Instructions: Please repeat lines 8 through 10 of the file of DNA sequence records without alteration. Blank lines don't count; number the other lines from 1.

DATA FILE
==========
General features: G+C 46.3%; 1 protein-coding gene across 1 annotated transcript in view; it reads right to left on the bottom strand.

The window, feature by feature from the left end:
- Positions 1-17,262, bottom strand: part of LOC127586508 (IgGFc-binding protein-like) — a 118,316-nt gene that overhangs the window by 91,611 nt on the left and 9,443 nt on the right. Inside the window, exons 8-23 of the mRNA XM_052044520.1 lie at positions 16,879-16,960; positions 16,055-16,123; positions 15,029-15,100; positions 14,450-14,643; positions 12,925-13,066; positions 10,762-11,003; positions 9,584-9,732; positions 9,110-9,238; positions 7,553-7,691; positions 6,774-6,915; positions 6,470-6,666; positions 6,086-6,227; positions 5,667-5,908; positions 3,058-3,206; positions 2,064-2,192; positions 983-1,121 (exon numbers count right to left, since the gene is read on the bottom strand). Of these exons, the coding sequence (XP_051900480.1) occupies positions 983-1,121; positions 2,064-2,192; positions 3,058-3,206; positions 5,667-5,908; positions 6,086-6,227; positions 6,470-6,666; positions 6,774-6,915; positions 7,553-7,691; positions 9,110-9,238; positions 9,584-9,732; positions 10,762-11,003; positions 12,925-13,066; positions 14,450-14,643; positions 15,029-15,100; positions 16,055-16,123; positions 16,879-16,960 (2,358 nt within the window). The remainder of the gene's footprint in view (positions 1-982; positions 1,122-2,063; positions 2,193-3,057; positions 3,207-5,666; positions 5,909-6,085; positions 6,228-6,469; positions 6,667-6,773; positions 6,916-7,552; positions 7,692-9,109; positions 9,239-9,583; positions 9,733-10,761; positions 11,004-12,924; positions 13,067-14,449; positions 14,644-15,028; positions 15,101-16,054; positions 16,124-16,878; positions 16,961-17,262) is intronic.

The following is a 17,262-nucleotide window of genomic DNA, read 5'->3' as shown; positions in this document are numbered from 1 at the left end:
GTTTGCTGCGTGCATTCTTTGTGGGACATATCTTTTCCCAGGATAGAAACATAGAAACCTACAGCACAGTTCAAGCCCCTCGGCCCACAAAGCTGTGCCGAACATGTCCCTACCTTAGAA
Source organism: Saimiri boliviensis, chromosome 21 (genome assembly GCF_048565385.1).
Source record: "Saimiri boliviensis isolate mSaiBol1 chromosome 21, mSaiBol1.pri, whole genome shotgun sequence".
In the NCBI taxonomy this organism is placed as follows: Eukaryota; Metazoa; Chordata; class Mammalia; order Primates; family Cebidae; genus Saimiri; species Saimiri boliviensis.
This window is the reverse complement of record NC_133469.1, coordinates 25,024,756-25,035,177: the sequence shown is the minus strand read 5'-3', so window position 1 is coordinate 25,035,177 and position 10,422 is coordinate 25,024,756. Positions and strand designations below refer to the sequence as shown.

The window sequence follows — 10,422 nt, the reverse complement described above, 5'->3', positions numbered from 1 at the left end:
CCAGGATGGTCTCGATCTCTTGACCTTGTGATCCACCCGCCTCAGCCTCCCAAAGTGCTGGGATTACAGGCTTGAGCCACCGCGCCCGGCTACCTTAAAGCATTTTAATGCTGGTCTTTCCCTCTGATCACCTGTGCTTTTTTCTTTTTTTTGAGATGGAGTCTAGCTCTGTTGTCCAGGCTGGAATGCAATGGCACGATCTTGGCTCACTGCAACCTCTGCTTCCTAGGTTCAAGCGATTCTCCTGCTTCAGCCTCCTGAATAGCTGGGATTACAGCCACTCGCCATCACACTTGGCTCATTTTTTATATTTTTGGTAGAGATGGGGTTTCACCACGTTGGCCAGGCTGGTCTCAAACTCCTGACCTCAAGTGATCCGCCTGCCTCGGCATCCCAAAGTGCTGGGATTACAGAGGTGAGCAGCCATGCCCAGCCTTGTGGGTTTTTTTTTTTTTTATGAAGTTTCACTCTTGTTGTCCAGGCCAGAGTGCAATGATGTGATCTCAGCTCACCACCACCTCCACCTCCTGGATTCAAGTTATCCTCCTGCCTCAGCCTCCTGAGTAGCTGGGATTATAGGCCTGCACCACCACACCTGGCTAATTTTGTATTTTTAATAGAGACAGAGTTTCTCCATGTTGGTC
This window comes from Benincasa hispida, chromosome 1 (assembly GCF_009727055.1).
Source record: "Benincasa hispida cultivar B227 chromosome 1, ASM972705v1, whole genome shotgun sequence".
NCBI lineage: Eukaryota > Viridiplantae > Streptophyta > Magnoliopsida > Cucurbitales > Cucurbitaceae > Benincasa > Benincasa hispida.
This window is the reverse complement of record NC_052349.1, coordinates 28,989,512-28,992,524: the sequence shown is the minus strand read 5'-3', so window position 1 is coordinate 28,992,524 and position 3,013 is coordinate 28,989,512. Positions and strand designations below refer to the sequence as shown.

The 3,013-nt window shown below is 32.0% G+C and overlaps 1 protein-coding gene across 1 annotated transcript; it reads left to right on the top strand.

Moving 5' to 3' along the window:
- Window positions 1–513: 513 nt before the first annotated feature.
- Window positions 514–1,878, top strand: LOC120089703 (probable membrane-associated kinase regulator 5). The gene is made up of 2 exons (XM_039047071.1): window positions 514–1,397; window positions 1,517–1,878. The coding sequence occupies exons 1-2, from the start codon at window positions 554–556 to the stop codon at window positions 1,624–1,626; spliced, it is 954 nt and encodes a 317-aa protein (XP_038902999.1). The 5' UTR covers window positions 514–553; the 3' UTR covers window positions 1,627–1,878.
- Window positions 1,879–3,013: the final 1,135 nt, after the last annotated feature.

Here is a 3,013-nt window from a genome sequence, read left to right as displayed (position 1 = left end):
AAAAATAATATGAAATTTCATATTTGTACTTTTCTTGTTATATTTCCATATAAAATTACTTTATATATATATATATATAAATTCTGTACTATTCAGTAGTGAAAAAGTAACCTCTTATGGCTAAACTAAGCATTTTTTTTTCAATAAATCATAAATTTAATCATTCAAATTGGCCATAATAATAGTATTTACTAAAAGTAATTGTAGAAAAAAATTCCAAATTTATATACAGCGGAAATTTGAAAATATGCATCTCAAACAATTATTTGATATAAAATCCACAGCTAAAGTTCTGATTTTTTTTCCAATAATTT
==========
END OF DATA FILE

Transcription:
In the NCBI taxonomy this organism is placed as follows: Eukaryota; Metazoa; Chordata; class Mammalia; order Primates; family Cebidae; genus Saimiri; species Saimiri boliviensis.
This window is the reverse complement of record NC_133469.1, coordinates 25,024,756-25,035,177: the sequence shown is the minus strand read 5'-3', so window position 1 is coordinate 25,035,177 and position 10,422 is coordinate 25,024,756. Positions and strand designations below refer to the sequence as shown.

The window sequence follows — 10,422 nt, the reverse complement described above, 5'->3', positions numbered from 1 at the left end: